While I am no dyed in the wool traditionalist, not by a long shot, I sometimes have a bit of a problem with the words we now use to describe the places we gather together as the church. They are called “worship centers” or “multi-purpose buildings” or “auditoriums.” This is unfortunate. I much prefer the word used by our grandparents: Sanctuary.
Anywhere the church gathers, in a storefront, a gymnasium, an auditorium, or a thousand-year-old cathedral, that place should be a sanctuary. It should be a safe place, a place where people are welcomed into a better way to live and made to feel at home.
This welcome is far more substantial than saying “hello,” shaking hands, or sharing coffee and doughnuts in the fellowship hall (another questionable description of a church building). Maybe English Bible translator and martyr William Tyndale got closer to the mark when with his “plowboy” English he said that Christians should have a “harborous disposition.” To create secure harbors, a place for others to come in from the storm to be warm, safe, and healthy is a high and worthy calling.
I once participated in a retreat where several young people – in their twenties and early thirties—gave their unbridled, unedited assessments of the church. At times, their words were immature and selfish. At other times their words were blisteringly accurate. They were brutally dead on, and gave everyone in the room pause.
One young lady who spoke was Charis. Charis was a thirty-year-old wife and mother of two who had spent her three decades in the church. Her father was a seminary professor, and Charis herself holds a Masters degree in Biblical Studies. She was no cynical, jaded outsider. She has been a determined follower of Jesus most of her life.
At one point in her talk she said through her tears, “I am afraid of the church and what it will do to my children, what it is doing to me. I am tired of the church saying all the right things, but not practicing them. It is difficult for me to come into the churches we have created at this point in history and believe any of it really matters.”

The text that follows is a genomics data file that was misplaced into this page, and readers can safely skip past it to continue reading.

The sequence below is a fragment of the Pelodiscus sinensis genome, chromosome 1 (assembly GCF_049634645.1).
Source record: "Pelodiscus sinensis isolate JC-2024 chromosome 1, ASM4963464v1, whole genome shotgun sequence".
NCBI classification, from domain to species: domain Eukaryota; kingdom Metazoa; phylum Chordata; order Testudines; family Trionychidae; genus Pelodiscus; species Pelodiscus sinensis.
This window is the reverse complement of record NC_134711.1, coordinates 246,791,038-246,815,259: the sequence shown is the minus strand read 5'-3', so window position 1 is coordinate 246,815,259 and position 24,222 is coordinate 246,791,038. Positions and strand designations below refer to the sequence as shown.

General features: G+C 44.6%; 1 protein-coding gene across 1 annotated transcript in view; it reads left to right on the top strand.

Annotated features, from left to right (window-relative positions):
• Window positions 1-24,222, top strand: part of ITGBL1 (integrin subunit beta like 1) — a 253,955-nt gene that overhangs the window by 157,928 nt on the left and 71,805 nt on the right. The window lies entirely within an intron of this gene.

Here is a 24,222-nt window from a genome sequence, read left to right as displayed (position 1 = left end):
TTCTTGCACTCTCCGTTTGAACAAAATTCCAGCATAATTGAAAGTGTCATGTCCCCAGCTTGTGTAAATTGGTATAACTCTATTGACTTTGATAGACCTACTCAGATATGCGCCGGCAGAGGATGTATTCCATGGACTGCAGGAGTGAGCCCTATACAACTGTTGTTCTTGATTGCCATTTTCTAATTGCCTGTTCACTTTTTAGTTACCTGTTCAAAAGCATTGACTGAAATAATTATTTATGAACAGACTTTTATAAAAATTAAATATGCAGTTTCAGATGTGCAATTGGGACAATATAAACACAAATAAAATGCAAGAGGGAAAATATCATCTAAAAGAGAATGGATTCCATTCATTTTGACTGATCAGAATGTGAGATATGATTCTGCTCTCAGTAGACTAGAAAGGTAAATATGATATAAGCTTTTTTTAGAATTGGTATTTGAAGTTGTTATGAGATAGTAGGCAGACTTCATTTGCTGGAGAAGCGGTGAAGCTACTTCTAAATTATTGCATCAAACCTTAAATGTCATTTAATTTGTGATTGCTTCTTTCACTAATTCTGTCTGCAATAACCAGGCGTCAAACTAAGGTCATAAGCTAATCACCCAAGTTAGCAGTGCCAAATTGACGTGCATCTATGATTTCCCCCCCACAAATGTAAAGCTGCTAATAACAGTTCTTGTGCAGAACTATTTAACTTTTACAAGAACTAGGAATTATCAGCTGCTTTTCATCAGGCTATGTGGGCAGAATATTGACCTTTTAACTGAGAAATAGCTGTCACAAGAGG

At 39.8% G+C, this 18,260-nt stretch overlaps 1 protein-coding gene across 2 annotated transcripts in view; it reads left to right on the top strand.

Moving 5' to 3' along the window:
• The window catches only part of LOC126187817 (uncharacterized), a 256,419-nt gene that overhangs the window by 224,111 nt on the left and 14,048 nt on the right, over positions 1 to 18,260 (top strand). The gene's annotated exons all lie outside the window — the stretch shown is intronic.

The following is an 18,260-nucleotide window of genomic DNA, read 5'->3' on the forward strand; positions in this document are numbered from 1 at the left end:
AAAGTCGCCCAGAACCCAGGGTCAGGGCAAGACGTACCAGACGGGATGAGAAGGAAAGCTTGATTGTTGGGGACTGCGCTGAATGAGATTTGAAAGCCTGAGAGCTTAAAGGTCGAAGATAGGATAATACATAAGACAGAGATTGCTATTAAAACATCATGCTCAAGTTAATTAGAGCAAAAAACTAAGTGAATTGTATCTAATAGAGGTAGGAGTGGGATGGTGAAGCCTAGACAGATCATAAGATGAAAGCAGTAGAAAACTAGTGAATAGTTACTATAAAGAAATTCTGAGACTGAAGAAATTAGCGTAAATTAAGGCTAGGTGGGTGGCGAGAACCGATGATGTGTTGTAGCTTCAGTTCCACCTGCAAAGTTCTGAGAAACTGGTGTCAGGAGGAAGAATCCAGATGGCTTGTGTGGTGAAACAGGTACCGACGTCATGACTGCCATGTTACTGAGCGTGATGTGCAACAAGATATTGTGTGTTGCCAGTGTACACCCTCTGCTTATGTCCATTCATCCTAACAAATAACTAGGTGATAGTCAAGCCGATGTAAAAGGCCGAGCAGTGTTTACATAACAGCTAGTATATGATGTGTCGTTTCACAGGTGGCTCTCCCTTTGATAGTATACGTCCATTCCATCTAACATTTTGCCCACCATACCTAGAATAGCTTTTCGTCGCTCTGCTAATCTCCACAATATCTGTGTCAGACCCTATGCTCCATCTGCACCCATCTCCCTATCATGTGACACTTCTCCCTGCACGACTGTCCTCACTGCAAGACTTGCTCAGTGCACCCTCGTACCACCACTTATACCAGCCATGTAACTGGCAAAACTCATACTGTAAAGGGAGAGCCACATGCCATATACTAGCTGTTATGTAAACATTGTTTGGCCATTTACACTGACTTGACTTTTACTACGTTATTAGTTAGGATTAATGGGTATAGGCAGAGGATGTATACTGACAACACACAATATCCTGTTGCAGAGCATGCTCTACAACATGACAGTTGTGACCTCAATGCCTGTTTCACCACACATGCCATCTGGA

Charis did not stop there. Her last remark was a hopeful prayer. She said, “I don’t want church. But I do want love, transformation, and community.” Love. Transformation. Community. Isn’t this, at least in part, what the church should be about?
Comfort, mercy, communion with God, entrance into the joyful reign of heaven, open arms and open hearts: These should be the natural overflow and outcome of life together with Jesus, as natural as flowers blooming in the spring when the rain falls and the sun shines.
We have spent too much collective time and energy focusing on the drivel, rather than on loving people. We fight and bleed over worship styles, which version of the Bible is the actually inspired one, and drawing up rules and restrictions for who can come to the Lord’s Table and or who can or cannot speak in a pulpit.
We build all this structure and all these regulations on who is allowed in and who should be excluded, creating standards so impossibly high, Jesus Christ himself couldn’t get in the door. We have endorsed and supported legalistic minutia while neglecting the weightier issues of love, mercy and justice.
And meanwhile, people who are lonely, who are dying on the inside, who have had the absolute life beat out of them, who are racked by addiction and loss, who are burdened so low by the cares of this world they cannot lift their heads, will not even look in the church’s direction. They feel so badly already, and they cannot imagine that the church could somehow relieve or support them.
We must recognize these mercy-killing behaviors for what they are, name them, and by God’s grace let Christ remove them. For when the church becomes a place of welcome—a sanctuary—it becomes safe space, and safe space is sacred space.